As Pete Rugolo’s version of Ornithology and Karrin Allyson’s version of Donna Lee demonstrate, some bop tunes can also work as countermelodies to the tunes from which their chord progressions are borrowed. Although we have no way of knowing whether Benny Harris designed ‘Ornithology’ as a countermelody to ‘How High The Moon’ or whether Miles Davis intended ‘Donna Lee’ as a countermelody to ‘Back Home In Indiana’, these contrapuntal combinations work well enough to suggest that the counterpoint was at least partly intended by the composers, even if they never used it themselves in performance and left it for future generations to discover. Studying the contrapuntal aspects of these tunes led me to design ‘Silverbird’ as a countermelody to ‘There Is No Greater Love’ (although I don’t demonstrate that aspect in my recording of the tune.)
Pianist and composer Fred Hersch mentions in his recent memoir Good Things Happen Slowly that listening to multiple versions of a song by various master jazz players can help one develop a sense of the song’s possibilities as an improvisational vehicle. When I worked on ‘There Is No Greater Love’ recently with a combo at Vermont Jazz Camp, we listened to versions of the tune by Chet Baker, Sarah Vaughan and Miles Davis. These three versions suggest the universe of possibilities which jazz players can find within a seemingly simple tune. Baker sings the tune at a ballad tempo, adding slight diatonic ornaments and more radical rhythmic adjustments to the original melody. On his version of ‘There Is No Greater Love’ from the album ‘Four and More’, Miles Davis takes the tune at a much faster tempo and regards the original melody with his trademark sense of detachment, departing more radically from the melody line than Baker does (starting at the fifth measure) and in other places leaving significant chunks of the melody unplayed (such as the third and fourth bars of the bridge.) Miles’ interpretation of the melody questions the traditional hierarchy that places a soloist in the foreground and accompanists in the background, and shifts the focus toward the unique group interaction that was occurring in Miles’ ‘Second Quintet’, which featured the adventurous young rhythm section of Herbie Hancock on piano, Ron Carter on bass and Tony Williams on drums. Sarah Vaughan’s version from ‘Live In Japan Vol. 2’ uses the tune as a virtuosic display of her skills at improvising and interacting with her trio, dispensing with lyrics and soloing first with bass and voice only, then drums and voice only, then with piano and voice only before bringing in the whole group.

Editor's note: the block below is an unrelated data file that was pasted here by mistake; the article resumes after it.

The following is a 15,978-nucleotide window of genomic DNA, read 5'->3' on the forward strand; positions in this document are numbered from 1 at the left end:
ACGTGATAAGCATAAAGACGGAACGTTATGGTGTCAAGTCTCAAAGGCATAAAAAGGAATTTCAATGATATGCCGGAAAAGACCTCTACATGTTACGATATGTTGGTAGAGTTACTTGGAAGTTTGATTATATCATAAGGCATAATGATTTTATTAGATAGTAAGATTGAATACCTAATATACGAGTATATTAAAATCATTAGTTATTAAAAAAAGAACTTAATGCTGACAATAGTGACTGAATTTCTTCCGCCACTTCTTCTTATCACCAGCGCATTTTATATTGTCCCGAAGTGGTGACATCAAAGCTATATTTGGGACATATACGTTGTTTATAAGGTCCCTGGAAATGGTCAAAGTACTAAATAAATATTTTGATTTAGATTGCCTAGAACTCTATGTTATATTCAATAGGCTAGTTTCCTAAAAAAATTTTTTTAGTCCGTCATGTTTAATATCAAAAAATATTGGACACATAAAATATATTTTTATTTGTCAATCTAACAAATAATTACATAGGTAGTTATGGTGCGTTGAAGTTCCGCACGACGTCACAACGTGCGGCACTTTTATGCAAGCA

I hope that listening to these great versions, learning the original melody and changes to ‘There Is No Greater Love’ and practicing ‘Silverbird’ will give you some ideas of your own about how you’d like to interpret the melody of this great standard and improvise on its chord progression. I encourage you to share any thoughts in the comment section, particularly about practicing ‘There Is No Greater Love’ and/or ‘Silverbird’, or about other versions of ‘There Is No Greater Love’ that you find particularly original, unusual or inspirational.